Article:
- Dimitris talks about the cold start at his escape rooms, where no one greets the players as they arrive and information is given via emails and a letter when they arrive. [23:31]
- We discuss how the intermissions work, including bathroom breaks and refreshments. [24:56]
- Peih-Gee asks about any memorable experiences involving the escape room’s bathroom. [27:12]
- David discusses his hypothesis about why the Paradox Project games resonate with so many escape room fans. [28:18]
- Dimitris shares the advice he gives to other aspiring escape room designers. [29:53]
- David talks about the reviewer philosophy at Room Escape Artist. [31:18]
- Peih-Gee talks about how many of the best escape rooms are reflections of the creator and gives as examples Ministry of Peculiarities when they were guests on the Spoiler’s Club, and CU Adventures from Season 1 of REPOD. [31:49]
- Dimitris talks about the horror games for which Athens is known, and adds that nowadays Athens has much more variety in terms of theming. [33:15]
- Dimitris talks about a horror escape room without puzzles, and Peih-Gee asks whether that’s considered an escape room or a haunt. [33:34]
- David talks about the three modes at The Sanatorium by Lockhill: day mode, which is all puzzles and no scares, night mode, which is all scares and few puzzles, and midnight mode, which is all the puzzles and all the scares. [36:48]
- Dimitris talks about haunts in Greece, or rather, the lack of haunts. [38:00]
- Dimitris talks about how he considers the term “escape room” to be outdated. [38:48]
- Peih-Gee talks about some of the struggles of trying to rename or reclassify escape room terminology. [40:34]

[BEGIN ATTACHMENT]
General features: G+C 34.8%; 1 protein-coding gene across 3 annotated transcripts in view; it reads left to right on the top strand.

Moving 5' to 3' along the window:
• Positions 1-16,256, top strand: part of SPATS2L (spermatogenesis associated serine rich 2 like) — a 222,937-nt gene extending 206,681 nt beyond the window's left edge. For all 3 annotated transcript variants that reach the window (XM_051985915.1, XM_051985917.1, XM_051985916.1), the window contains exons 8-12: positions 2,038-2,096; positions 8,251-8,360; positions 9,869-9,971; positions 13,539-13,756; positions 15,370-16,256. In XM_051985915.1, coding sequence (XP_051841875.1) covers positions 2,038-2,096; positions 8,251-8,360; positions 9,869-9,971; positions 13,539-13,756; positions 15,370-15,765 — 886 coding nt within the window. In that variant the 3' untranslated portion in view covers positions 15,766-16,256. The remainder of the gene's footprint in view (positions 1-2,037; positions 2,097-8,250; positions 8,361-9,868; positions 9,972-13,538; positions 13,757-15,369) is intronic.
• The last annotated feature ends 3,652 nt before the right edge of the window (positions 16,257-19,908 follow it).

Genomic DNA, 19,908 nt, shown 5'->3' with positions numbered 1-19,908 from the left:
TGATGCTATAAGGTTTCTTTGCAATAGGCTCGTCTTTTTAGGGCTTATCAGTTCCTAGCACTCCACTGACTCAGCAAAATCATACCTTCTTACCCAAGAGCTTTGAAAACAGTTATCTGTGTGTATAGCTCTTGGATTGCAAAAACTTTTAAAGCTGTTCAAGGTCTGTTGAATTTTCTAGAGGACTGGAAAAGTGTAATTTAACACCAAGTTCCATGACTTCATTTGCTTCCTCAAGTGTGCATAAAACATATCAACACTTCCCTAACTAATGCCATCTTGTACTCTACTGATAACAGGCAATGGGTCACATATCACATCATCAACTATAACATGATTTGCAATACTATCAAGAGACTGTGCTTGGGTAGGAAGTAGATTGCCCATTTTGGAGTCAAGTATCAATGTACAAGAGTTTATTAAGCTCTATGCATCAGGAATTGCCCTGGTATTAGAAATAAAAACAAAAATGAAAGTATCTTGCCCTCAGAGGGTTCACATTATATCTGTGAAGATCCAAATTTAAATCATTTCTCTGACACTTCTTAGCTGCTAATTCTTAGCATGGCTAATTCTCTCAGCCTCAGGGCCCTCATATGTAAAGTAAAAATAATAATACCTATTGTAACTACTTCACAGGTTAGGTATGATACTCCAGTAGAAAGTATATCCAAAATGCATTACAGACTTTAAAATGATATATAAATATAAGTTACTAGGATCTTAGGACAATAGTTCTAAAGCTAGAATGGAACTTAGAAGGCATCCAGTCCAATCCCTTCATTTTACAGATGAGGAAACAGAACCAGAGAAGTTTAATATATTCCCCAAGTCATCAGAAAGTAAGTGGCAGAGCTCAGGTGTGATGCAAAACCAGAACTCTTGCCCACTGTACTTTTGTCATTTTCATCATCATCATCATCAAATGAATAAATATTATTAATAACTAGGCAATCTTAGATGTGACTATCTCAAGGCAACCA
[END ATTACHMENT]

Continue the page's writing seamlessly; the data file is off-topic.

- Dimitris talks about some of the challenges associated with designing games for more than one language. [41:01]
- Dimitris talks about The Mansion and The Bookstore, and how they’re so realistic looking that people come and try to buy books. [44:52]
- Dimitris discusses the creator community and some of his favorite escape rooms in Greece, including Lockhill, El Exorcista from No Exit, Escapepolis, Escape the Car from Lockbusters. [46:56]
- Dimitris talks about how players can play his escape rooms 24/7, and why he decided to make his games available at any time of the day. [51:55]
- Dimitris encourages escape room enthusiasts visiting Greece to contact him for tips and advice about booking games. [54:13]
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Resources Mentioned in this Episode
- REA Field Report: Greek Escape Rooms
- Athens, Greece: Escape Room Recommendations
- Spoiler’s Club: Walkthroughs and behind the scenes with creators.
- Paradox Project Website
- Paradox Project Instagram
- Paradox Project Facebook
- Lockhill Escape room
- No Exit Escape room
- Escapepolis Escape room
- Escape the Car from Lockbusters.
About Dimitris Varelas
Dimitris V loves games (boardgames, role playing games, video games), art, cinema, urban culture, traveling & food tasting.
Along with best friends Giannis, Mihalis, Konstantinos, and Dimitris K, he decided to create a different escape game experience in 2014: Paradox Project. In September of 2015 The Mansion opened its gates in Kallithea, Athens: a 3-hour experience taking place in a whole 120m² house. The game focuses on puzzles, story, immersion, out of the box thinking, and twists. The sequel The Bookstore followed in the summer of 2018: 200 minutes long and a more complex experience story-wise, introducing various new ideas. It was rated the #2 escape room in the world at the TERPECAs in 2020 & and #10 in 2021. The third project in Athens opened in the summer of 2020 and is a completely different story. The Music Academy is 180+ minutes long and takes place in a real music school, with a darker story and again focusing on unique puzzles & riddles.
In the summer of 2021 the island version of The Mansion opened in the beautiful island of Paros. It’s a 2 hour adventure for the Paros visitors.
All are looking forward for the next steps of this Paradox Project adventure!